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Architecture Competition proves challenging!

Looking for drama, scale and impact!
Photographing architecture is quite a challenge! As well as meeting all the usual compositional and technical success crieria, overcoming converging lines and dealing with the sheer size of it all pose additional problems. Popular judge, Simon Caplan, was clear about what he was looking for on Thursday, and he set the bar high with only six of the 30 odd entries in each category making the final cut.

Simon gave useful feedback and tips as usual, advising on exposure compensations, filters and choice of viewpoint. His sympathetic, if incisive, comments showed an understanding and empathy with members trying to achieve something different. He tells it like it is …but nicely; often softening the blow by describing his comments as “an old judge’s whinge”, but he is clearly not a fan of special effects in post processing or too many people in the frame!

Bill Collett’s fascination with all things engineering paid off on the night, with three of his images being commended together with Jane Richardson’s image of an unusual Heexagonal House in Exmouth in the colour section. However, many of the other entries lacked the drama, scale and form that Simon sought. There were examples from ancient and modern structures, but none that really explored the potential afforded by patterns and forms in close up that might have caught his eye or provided more emotional impact and “wow” factor. Instead, we filled the frame , cropped too closely or overdid the lead in lines and angles that often bring success in other genres. Only Ivy Goacher and Jenny Short’s attempts at looking up were rewarded with a 3rd place and a highly commended respectively in the monochrome. Diana Walker’s rendition of the Wilton Windmill was placed 2nd in this category, to the scale and splendour of Graham Nicholls’ Bath Abbey interi,r that was the eventual section winner. In the colour competition, Diana had further success capturing the scale and dominance of Blenheim Palace (highly commended) and the lights of a Vancouver skyline at night, which was placed third. Jill Toman took the honours of second place with the interior view of Bangkok Airport, taken during a long wait between flights. It was Jill’s “Old and New in Liverpool” that met the criteria of drama, scale and impact that took a well deserved 1st place in the section.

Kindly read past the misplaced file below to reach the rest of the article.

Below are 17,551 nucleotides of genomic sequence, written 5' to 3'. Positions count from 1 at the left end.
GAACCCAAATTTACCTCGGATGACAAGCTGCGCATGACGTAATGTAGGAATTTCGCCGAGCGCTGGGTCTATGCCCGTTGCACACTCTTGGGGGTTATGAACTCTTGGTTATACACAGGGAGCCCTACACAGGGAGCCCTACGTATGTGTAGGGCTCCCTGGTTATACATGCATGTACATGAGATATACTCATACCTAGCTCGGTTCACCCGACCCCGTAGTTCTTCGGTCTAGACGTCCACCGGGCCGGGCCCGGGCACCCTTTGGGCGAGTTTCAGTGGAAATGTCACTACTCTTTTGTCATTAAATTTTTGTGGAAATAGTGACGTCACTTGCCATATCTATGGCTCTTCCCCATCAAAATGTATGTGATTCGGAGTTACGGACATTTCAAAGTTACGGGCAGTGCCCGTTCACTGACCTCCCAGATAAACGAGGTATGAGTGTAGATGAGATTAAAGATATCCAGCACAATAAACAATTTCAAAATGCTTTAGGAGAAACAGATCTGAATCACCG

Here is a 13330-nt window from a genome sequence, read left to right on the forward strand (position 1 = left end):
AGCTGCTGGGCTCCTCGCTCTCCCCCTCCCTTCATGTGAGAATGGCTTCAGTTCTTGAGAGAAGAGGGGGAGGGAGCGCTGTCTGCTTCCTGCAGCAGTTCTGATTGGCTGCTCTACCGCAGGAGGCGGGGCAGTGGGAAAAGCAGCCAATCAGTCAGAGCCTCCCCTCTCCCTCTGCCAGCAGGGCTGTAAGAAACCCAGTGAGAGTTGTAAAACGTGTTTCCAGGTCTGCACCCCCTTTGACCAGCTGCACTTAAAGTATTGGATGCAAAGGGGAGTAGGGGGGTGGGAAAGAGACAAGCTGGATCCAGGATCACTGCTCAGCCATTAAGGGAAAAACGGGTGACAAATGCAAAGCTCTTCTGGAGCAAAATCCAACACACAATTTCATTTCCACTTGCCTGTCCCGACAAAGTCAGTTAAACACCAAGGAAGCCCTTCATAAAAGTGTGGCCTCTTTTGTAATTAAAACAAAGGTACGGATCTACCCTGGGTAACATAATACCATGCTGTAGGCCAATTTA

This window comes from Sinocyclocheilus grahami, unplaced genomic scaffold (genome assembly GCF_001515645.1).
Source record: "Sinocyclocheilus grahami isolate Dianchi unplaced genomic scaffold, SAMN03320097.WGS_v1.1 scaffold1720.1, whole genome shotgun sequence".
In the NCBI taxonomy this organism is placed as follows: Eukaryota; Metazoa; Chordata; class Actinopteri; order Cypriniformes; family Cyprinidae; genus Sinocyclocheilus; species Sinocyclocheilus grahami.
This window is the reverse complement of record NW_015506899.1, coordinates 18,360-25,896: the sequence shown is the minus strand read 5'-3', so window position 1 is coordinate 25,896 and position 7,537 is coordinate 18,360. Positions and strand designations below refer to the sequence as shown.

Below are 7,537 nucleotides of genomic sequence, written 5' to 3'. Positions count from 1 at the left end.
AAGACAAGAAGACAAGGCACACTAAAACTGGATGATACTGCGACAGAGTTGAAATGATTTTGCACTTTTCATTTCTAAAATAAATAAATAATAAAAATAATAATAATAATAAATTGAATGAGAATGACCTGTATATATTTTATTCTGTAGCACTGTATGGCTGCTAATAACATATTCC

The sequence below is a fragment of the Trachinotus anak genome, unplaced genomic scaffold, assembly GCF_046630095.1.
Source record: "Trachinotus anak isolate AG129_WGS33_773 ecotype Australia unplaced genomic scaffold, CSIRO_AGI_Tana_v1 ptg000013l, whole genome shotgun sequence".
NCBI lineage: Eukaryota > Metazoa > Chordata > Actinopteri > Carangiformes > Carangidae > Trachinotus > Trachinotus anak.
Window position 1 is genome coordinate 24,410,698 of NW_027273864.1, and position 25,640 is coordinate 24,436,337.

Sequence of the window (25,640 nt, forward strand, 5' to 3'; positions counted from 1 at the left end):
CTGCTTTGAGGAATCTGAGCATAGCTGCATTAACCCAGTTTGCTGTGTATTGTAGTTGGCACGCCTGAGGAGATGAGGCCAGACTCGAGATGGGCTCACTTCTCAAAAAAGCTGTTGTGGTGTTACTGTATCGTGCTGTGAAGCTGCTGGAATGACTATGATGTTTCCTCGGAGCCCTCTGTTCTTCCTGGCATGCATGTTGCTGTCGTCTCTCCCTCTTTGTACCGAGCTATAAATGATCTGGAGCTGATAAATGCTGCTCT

It was a very useful evening in which we learned we need to be more selective about the time of day we choose to photograph impressive structures, to get the most out of the light. Further food for thought about either getting up really close for the detail or standing back and capturing the context of the subject in the landscape, sent most of us away knowing we need to get back to the drawing board! Simon was warmly thanked by Margot for his comments and insight, and members were urged to finalise preparations for the upcoming Exhibition, which will take place at the Methodist Hall on the last Saturday of this month .

Jenny Short 18.10.18